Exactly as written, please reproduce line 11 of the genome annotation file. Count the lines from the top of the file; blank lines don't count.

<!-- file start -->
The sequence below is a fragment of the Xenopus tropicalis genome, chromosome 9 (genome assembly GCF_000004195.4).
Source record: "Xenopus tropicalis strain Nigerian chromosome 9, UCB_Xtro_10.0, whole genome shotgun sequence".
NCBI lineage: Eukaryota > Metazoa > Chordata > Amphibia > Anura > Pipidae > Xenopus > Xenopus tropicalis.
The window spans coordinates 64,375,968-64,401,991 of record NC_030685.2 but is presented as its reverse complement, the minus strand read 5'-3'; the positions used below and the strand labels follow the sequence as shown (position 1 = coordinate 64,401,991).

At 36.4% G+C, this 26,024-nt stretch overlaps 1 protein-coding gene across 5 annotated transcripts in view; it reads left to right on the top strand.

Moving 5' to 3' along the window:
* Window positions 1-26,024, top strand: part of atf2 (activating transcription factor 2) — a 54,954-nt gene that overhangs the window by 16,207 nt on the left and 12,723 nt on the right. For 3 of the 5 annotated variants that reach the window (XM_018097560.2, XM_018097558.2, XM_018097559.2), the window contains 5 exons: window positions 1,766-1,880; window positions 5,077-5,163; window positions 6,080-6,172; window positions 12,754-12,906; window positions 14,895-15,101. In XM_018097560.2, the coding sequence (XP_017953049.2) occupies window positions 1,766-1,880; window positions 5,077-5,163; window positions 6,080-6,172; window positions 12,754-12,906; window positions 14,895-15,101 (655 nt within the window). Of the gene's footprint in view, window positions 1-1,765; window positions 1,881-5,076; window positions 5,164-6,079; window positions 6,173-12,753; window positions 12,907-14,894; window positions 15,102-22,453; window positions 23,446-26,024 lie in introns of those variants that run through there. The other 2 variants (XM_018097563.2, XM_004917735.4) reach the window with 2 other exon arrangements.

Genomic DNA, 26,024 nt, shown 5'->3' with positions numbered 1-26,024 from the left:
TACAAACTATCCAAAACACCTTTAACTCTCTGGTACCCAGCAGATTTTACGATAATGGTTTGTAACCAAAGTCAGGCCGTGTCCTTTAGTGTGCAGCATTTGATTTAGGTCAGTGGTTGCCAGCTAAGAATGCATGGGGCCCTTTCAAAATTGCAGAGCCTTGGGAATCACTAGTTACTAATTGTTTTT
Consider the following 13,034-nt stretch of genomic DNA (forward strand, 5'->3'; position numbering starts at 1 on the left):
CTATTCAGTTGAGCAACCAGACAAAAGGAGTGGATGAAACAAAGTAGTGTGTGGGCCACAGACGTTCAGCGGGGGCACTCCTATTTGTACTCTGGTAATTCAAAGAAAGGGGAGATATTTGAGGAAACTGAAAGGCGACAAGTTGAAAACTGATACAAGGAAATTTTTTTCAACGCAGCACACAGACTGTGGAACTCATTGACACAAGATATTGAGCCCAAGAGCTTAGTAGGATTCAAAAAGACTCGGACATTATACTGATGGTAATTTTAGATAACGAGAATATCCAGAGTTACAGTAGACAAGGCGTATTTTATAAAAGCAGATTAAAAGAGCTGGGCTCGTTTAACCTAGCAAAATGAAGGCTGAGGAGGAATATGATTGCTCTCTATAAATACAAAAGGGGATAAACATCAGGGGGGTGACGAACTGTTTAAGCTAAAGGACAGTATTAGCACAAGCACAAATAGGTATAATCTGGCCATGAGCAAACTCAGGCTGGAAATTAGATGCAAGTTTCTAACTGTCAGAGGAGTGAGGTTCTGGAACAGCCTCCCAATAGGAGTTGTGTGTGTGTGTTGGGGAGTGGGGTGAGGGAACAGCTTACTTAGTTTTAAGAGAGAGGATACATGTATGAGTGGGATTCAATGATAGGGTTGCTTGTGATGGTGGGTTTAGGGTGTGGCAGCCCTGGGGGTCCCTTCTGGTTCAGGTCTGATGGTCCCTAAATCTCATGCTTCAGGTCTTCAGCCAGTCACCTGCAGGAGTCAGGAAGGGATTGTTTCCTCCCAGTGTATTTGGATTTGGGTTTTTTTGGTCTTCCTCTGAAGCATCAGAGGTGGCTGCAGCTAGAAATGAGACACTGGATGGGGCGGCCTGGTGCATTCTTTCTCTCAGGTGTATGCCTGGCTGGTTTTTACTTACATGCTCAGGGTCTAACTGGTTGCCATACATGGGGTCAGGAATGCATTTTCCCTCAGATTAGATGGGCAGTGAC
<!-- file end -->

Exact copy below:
CTATTCAGTTGAGCAACCAGACAAAAGGAGTGGATGAAACAAAGTAGTGTGTGGGCCACAGACGTTCAGCGGGGGCACTCCTATTTGTACTCTGGTAATTCAAAGAAAGGGGAGATATTTGAGGAAACTGAAAGGCGACAAGTTGAAAACTGATACAAGGAAATTTTTTTCAACGCAGCACACAGACTGTGGAACTCATTGACACAAGATATTGAGCCCAAGAGCTTAGTAGGATTCAAAAAGACTCGGACATTATACTGATGGTAATTTTAGATAACGAGAATATCCAGAGTTACAGTAGACAAGGCGTATTTTATAAAAGCAGATTAAAAGAGCTGGGCTCGTTTAACCTAGCAAAATGAAGGCTGAGGAGGAATATGATTGCTCTCTATAAATACAAAAGGGGATAAACATCAGGGGGGTGACGAACTGTTTAAGCTAAAGGACAGTATTAGCACAAGCACAAATAGGTATAATCTGGCCATGAGCAAACTCAGGCTGGAAATTAGATGCAAGTTTCTAACTGTCAGAGGAGTGAGGTTCTGGAACAGCCTCCCAATAGGAGTTGTGTGTGTGTGTTGGGGAGTGGGGTGAGGGAACAGCTTACTTAGTTTTAAGAGAGAGGATACATGTATGAGTGGGATTCAATGATAGGGTTGCTTGTGATGGTGGGTTTAGGGTGTGGCAGCCCTGGGGGTCCCTTCTGGTTCAGGTCTGATGGTCCCTAAATCTCATGCTTCAGGTCTTCAGCCAGTCACCTGCAGGAGTCAGGAAGGGATTGTTTCCTCCCAGTGTATTTGGATTTGGGTTTTTTTGGTCTTCCTCTGAAGCATCAGAGGTGGCTGCAGCTAGAAATGAGACACTGGATGGGGCGGCCTGGTGCATTCTTTCTCTCAGGTGTATGCCTGGCTGGTTTTTACTTACATGCTCAGGGTCTAACTGGTTGCCATACATGGGGTCAGGAATGCATTTTCCCTCAGATTAGATGGGCAGTGAC